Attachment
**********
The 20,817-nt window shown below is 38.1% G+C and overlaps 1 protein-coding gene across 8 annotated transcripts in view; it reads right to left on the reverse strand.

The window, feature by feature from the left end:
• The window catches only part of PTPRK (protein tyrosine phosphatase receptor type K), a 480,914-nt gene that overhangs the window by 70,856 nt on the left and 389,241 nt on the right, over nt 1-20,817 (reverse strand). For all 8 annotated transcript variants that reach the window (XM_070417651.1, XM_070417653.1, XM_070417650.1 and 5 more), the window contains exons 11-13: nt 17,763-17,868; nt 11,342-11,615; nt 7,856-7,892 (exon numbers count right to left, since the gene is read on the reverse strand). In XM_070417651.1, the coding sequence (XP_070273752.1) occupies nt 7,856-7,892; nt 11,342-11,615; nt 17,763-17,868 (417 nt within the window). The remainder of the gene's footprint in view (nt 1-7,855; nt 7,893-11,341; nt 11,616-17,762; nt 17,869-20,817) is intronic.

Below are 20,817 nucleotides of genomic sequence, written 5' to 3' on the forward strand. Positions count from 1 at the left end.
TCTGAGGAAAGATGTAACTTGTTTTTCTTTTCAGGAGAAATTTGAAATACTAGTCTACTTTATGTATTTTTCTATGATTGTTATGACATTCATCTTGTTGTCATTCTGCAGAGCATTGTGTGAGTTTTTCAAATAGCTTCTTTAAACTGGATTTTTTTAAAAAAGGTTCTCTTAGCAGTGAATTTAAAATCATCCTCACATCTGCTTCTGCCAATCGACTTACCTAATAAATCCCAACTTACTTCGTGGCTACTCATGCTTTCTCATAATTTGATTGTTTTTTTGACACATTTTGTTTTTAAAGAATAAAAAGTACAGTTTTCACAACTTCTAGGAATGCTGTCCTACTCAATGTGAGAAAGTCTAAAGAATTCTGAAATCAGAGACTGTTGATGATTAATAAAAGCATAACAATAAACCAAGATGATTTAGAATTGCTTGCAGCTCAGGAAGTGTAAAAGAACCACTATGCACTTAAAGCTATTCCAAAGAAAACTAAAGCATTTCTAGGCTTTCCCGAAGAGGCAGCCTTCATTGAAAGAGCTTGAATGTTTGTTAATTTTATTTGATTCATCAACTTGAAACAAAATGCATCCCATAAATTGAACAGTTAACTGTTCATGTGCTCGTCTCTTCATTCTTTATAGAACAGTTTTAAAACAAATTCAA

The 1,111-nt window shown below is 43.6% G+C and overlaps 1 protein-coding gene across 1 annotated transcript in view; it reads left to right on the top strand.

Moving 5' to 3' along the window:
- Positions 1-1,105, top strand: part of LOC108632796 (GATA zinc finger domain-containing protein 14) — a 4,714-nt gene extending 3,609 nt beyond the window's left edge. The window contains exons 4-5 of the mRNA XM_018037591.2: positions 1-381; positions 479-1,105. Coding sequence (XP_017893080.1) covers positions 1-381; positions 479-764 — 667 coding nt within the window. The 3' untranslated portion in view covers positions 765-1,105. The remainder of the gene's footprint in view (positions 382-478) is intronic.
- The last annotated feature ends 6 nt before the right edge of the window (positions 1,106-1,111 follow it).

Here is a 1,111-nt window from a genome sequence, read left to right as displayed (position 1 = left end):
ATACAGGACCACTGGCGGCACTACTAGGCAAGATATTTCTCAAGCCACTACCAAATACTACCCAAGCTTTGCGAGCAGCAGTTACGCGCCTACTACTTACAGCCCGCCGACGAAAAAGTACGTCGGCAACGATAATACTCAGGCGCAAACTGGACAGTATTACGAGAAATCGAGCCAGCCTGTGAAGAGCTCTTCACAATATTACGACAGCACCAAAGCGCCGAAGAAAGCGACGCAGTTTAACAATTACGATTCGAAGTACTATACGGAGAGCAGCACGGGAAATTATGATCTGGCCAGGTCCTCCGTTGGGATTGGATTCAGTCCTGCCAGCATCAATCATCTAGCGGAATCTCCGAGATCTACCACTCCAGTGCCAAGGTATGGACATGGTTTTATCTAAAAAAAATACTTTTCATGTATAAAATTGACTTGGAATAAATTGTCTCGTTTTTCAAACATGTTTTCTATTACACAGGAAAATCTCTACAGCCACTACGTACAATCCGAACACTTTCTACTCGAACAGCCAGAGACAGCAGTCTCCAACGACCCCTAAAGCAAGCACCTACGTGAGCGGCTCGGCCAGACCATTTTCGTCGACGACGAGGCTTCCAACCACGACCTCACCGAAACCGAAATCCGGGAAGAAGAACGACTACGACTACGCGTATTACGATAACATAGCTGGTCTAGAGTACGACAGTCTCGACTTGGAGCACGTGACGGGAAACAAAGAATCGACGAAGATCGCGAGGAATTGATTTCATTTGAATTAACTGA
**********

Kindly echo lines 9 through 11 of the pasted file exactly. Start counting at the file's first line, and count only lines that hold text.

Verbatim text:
- The last annotated feature ends 6 nt before the right edge of the window (positions 1,106-1,111 follow it).

Here is a 1,111-nt window from a genome sequence, read left to right as displayed (position 1 = left end):
ATACAGGACCACTGGCGGCACTACTAGGCAAGATATTTCTCAAGCCACTACCAAATACTACCCAAGCTTTGCGAGCAGCAGTTACGCGCCTACTACTTACAGCCCGCCGACGAAAAAGTACGTCGGCAACGATAATACTCAGGCGCAAACTGGACAGTATTACGAGAAATCGAGCCAGCCTGTGAAGAGCTCTTCACAATATTACGACAGCACCAAAGCGCCGAAGAAAGCGACGCAGTTTAACAATTACGATTCGAAGTACTATACGGAGAGCAGCACGGGAAATTATGATCTGGCCAGGTCCTCCGTTGGGATTGGATTCAGTCCTGCCAGCATCAATCATCTAGCGGAATCTCCGAGATCTACCACTCCAGTGCCAAGGTATGGACATGGTTTTATCTAAAAAAAATACTTTTCATGTATAAAATTGACTTGGAATAAATTGTCTCGTTTTTCAAACATGTTTTCTATTACACAGGAAAATCTCTACAGCCACTACGTACAATCCGAACACTTTCTACTCGAACAGCCAGAGACAGCAGTCTCCAACGACCCCTAAAGCAAGCACCTACGTGAGCGGCTCGGCCAGACCATTTTCGTCGACGACGAGGCTTCCAACCACGACCTCACCGAAACCGAAATCCGGGAAGAAGAACGACTACGACTACGCGTATTACGATAACATAGCTGGTCTAGAGTACGACAGTCTCGACTTGGAGCACGTGACGGGAAACAAAGAATCGACGAAGATCGCGAGGAATTGATTTCATTTGAATTAACTGA